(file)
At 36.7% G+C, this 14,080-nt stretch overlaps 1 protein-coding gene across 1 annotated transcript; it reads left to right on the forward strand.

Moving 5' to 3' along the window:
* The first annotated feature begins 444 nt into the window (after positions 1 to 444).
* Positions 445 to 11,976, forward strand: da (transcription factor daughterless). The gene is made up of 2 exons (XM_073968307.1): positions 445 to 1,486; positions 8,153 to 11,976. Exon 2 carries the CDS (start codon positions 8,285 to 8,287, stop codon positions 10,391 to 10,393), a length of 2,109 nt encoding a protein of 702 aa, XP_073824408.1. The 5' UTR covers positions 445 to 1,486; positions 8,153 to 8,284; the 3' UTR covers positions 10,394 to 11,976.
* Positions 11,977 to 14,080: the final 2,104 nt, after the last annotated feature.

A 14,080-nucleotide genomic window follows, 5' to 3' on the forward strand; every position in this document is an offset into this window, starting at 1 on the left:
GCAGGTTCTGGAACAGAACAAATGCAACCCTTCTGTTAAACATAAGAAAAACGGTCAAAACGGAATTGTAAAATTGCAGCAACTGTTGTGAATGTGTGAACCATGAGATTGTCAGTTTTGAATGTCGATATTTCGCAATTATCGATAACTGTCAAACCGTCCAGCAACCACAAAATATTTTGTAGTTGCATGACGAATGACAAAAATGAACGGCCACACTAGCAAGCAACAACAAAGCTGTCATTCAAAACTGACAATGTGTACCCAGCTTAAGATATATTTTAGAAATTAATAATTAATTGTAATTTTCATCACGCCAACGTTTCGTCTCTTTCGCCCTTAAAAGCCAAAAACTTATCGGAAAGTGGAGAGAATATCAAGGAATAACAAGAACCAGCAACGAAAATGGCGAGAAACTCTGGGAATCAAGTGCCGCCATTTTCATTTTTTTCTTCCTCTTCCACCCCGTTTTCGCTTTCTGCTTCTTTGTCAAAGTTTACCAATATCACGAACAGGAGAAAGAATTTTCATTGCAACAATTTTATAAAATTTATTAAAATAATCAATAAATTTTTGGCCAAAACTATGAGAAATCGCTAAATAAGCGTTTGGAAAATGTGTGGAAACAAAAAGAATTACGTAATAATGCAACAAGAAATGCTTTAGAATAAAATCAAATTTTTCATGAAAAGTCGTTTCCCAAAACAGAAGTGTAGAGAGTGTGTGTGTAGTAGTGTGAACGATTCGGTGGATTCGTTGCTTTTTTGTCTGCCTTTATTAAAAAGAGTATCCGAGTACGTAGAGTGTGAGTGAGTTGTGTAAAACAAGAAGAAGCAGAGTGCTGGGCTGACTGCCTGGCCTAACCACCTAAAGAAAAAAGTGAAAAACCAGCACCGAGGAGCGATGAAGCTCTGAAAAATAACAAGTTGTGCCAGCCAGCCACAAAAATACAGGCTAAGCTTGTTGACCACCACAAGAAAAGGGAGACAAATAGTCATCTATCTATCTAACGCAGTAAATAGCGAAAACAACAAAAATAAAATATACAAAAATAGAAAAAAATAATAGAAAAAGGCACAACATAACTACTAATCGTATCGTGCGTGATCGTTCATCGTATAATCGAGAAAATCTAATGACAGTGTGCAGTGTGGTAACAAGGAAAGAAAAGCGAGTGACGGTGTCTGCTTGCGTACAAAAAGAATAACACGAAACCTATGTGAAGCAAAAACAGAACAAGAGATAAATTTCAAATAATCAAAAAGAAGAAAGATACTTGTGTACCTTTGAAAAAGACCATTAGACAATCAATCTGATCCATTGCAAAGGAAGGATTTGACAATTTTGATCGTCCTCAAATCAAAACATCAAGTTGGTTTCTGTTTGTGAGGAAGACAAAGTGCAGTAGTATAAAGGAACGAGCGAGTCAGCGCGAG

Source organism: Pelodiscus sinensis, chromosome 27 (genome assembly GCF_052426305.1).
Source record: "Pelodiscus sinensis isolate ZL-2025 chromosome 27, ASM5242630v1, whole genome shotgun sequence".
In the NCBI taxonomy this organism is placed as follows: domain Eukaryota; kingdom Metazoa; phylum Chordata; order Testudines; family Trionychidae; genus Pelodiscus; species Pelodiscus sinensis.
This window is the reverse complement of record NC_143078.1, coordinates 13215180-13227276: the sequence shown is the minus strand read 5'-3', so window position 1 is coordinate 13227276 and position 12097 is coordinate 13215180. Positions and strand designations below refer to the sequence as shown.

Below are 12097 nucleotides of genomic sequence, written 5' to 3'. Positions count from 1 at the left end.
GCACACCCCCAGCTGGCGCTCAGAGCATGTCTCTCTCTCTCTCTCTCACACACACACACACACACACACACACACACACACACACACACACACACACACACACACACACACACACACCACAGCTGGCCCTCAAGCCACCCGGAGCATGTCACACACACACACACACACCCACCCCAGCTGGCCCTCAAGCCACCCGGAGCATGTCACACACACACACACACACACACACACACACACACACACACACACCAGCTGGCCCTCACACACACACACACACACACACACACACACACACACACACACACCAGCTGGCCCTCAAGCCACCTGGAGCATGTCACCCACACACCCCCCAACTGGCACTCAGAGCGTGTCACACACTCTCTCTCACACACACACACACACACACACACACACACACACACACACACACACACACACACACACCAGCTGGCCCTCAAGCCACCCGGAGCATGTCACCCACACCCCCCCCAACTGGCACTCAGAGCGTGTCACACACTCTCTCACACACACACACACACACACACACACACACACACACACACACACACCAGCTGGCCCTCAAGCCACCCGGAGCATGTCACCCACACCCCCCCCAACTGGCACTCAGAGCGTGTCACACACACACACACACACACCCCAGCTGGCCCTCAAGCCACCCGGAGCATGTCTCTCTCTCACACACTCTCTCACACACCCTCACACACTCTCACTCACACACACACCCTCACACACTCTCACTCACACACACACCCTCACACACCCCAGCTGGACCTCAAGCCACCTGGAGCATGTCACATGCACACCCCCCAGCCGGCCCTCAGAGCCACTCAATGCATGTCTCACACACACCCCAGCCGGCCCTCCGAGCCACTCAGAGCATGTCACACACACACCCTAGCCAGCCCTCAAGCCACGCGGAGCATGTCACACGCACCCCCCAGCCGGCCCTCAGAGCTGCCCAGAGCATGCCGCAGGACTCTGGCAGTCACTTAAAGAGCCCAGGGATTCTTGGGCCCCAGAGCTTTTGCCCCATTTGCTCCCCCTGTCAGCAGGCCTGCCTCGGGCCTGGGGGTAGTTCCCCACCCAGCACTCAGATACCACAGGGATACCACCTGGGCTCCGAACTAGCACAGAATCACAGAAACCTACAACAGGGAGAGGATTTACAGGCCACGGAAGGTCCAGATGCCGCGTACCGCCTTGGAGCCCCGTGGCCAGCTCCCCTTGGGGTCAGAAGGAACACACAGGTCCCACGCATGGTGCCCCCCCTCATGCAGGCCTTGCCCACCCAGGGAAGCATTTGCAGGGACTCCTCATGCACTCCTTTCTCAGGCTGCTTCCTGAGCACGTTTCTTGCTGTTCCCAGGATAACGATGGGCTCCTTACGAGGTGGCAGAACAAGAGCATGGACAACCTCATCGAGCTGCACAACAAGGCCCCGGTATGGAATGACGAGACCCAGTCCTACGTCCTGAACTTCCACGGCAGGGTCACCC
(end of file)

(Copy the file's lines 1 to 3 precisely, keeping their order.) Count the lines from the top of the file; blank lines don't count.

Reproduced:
At 36.7% G+C, this 14,080-nt stretch overlaps 1 protein-coding gene across 1 annotated transcript; it reads left to right on the forward strand.

Moving 5' to 3' along the window:
* The first annotated feature begins 444 nt into the window (after positions 1 to 444).